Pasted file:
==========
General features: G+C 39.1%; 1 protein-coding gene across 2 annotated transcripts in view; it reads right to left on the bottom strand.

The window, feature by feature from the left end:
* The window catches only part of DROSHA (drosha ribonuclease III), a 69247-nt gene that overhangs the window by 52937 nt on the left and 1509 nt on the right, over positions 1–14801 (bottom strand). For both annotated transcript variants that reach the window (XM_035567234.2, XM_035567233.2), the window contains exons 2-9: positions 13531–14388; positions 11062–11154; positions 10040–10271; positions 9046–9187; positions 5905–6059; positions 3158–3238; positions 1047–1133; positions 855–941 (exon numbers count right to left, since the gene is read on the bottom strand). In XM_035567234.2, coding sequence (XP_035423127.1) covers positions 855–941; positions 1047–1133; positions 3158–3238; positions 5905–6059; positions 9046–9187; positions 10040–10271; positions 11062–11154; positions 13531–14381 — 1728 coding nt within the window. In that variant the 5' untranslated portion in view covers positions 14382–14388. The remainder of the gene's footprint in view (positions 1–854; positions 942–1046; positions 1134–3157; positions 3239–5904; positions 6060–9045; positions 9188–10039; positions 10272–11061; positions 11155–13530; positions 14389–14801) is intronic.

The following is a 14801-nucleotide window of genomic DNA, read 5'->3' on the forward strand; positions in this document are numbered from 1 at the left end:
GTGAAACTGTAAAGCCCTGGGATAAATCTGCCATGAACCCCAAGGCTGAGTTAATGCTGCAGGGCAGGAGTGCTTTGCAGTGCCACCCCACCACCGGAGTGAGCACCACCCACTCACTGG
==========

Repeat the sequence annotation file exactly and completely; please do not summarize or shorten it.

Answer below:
General features: G+C 39.1%; 1 protein-coding gene across 2 annotated transcripts in view; it reads right to left on the bottom strand.

The window, feature by feature from the left end:
* The window catches only part of DROSHA (drosha ribonuclease III), a 69247-nt gene that overhangs the window by 52937 nt on the left and 1509 nt on the right, over positions 1–14801 (bottom strand). For both annotated transcript variants that reach the window (XM_035567234.2, XM_035567233.2), the window contains exons 2-9: positions 13531–14388; positions 11062–11154; positions 10040–10271; positions 9046–9187; positions 5905–6059; positions 3158–3238; positions 1047–1133; positions 855–941 (exon numbers count right to left, since the gene is read on the bottom strand). In XM_035567234.2, coding sequence (XP_035423127.1) covers positions 855–941; positions 1047–1133; positions 3158–3238; positions 5905–6059; positions 9046–9187; positions 10040–10271; positions 11062–11154; positions 13531–14381 — 1728 coding nt within the window. In that variant the 5' untranslated portion in view covers positions 14382–14388. The remainder of the gene's footprint in view (positions 1–854; positions 942–1046; positions 1134–3157; positions 3239–5904; positions 6060–9045; positions 9188–10039; positions 10272–11061; positions 11155–13530; positions 14389–14801) is intronic.

The following is a 14801-nucleotide window of genomic DNA, read 5'->3' on the forward strand; positions in this document are numbered from 1 at the left end:
GTGAAACTGTAAAGCCCTGGGATAAATCTGCCATGAACCCCAAGGCTGAGTTAATGCTGCAGGGCAGGAGTGCTTTGCAGTGCCACCCCACCACCGGAGTGAGCACCACCCACTCACTGG